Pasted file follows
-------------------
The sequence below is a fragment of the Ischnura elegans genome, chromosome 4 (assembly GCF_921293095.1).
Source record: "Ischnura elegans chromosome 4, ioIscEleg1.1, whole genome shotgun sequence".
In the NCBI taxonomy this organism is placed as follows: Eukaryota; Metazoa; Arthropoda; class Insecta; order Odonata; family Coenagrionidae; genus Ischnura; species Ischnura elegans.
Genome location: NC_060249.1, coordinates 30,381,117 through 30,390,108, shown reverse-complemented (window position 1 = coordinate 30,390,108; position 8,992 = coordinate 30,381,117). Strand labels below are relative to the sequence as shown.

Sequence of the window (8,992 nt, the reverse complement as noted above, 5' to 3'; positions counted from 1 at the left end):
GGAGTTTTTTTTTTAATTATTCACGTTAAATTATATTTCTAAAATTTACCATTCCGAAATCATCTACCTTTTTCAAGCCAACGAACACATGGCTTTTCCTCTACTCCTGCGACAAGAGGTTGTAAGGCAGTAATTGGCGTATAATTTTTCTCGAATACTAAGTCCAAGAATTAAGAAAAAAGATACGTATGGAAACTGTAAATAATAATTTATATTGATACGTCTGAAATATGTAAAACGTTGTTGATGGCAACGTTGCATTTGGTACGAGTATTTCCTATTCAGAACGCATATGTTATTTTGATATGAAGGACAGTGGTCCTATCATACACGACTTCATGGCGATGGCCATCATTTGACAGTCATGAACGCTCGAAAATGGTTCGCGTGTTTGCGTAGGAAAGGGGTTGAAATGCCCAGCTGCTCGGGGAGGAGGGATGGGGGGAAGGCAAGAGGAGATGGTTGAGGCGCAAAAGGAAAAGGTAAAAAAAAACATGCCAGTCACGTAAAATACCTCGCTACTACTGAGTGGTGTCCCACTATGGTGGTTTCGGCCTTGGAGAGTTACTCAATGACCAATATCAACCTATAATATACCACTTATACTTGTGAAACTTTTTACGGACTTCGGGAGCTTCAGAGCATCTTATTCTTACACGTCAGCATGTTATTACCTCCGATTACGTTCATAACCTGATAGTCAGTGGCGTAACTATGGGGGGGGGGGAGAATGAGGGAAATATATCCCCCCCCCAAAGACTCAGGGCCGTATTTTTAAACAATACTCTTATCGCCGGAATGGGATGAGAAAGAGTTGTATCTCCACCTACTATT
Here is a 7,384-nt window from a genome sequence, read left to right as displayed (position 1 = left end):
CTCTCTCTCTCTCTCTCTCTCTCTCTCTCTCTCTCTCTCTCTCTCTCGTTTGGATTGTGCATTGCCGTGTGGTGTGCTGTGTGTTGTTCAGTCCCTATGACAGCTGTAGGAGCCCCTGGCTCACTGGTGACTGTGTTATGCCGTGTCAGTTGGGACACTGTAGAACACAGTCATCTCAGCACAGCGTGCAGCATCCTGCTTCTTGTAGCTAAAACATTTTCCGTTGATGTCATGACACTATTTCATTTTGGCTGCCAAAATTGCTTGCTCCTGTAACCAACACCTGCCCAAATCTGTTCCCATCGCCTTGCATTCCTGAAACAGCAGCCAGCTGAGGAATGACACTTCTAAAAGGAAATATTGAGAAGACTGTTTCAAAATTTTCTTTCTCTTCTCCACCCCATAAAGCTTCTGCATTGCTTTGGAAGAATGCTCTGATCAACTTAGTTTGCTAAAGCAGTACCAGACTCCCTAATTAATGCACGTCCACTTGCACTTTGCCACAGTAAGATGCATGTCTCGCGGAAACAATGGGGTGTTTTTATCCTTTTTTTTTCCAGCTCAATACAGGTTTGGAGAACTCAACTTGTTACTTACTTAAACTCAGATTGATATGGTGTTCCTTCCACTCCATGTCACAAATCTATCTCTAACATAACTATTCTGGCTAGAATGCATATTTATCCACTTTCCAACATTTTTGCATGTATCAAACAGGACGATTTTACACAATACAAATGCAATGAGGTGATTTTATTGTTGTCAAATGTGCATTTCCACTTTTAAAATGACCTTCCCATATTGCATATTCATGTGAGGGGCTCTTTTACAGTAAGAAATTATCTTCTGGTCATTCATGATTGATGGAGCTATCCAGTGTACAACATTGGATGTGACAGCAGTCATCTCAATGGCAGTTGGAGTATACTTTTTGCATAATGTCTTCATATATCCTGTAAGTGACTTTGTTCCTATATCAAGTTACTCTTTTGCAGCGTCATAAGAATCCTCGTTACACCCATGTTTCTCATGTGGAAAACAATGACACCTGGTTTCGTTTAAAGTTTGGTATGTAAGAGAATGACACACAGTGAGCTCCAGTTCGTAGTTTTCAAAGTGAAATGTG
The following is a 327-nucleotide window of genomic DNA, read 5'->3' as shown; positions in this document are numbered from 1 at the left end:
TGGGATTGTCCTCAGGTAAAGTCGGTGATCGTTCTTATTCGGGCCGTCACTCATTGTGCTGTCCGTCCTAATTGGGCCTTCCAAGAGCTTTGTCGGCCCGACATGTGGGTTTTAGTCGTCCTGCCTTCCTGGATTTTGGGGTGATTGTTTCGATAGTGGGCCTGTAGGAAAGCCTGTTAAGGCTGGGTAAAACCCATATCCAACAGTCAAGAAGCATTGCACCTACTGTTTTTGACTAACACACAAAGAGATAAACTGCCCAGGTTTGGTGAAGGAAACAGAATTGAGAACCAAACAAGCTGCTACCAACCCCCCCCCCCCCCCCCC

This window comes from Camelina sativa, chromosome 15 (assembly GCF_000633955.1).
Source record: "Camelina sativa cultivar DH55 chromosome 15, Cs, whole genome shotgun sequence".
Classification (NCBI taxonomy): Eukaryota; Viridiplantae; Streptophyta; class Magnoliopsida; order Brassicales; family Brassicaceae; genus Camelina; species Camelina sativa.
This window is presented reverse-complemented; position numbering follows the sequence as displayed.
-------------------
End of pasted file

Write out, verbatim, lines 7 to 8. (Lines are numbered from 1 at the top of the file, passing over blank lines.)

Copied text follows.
Here is a 7,384-nt window from a genome sequence, read left to right as displayed (position 1 = left end):
CTCTCTCTCTCTCTCTCTCTCTCTCTCTCTCTCTCTCTCTCTCTCTCGTTTGGATTGTGCATTGCCGTGTGGTGTGCTGTGTGTTGTTCAGTCCCTATGACAGCTGTAGGAGCCCCTGGCTCACTGGTGACTGTGTTATGCCGTGTCAGTTGGGACACTGTAGAACACAGTCATCTCAGCACAGCGTGCAGCATCCTGCTTCTTGTAGCTAAAACATTTTCCGTTGATGTCATGACACTATTTCATTTTGGCTGCCAAAATTGCTTGCTCCTGTAACCAACACCTGCCCAAATCTGTTCCCATCGCCTTGCATTCCTGAAACAGCAGCCAGCTGAGGAATGACACTTCTAAAAGGAAATATTGAGAAGACTGTTTCAAAATTTTCTTTCTCTTCTCCACCCCATAAAGCTTCTGCATTGCTTTGGAAGAATGCTCTGATCAACTTAGTTTGCTAAAGCAGTACCAGACTCCCTAATTAATGCACGTCCACTTGCACTTTGCCACAGTAAGATGCATGTCTCGCGGAAACAATGGGGTGTTTTTATCCTTTTTTTTTCCAGCTCAATACAGGTTTGGAGAACTCAACTTGTTACTTACTTAAACTCAGATTGATATGGTGTTCCTTCCACTCCATGTCACAAATCTATCTCTAACATAACTATTCTGGCTAGAATGCATATTTATCCACTTTCCAACATTTTTGCATGTATCAAACAGGACGATTTTACACAATACAAATGCAATGAGGTGATTTTATTGTTGTCAAATGTGCATTTCCACTTTTAAAATGACCTTCCCATATTGCATATTCATGTGAGGGGCTCTTTTACAGTAAGAAATTATCTTCTGGTCATTCATGATTGATGGAGCTATCCAGTGTACAACATTGGATGTGACAGCAGTCATCTCAATGGCAGTTGGAGTATACTTTTTGCATAATGTCTTCATATATCCTGTAAGTGACTTTGTTCCTATATCAAGTTACTCTTTTGCAGCGTCATAAGAATCCTCGTTACACCCATGTTTCTCATGTGGAAAACAATGACACCTGGTTTCGTTTAAAGTTTGGTATGTAAGAGAATGACACACAGTGAGCTCCAGTTCGTAGTTTTCAAAGTGAAATGTG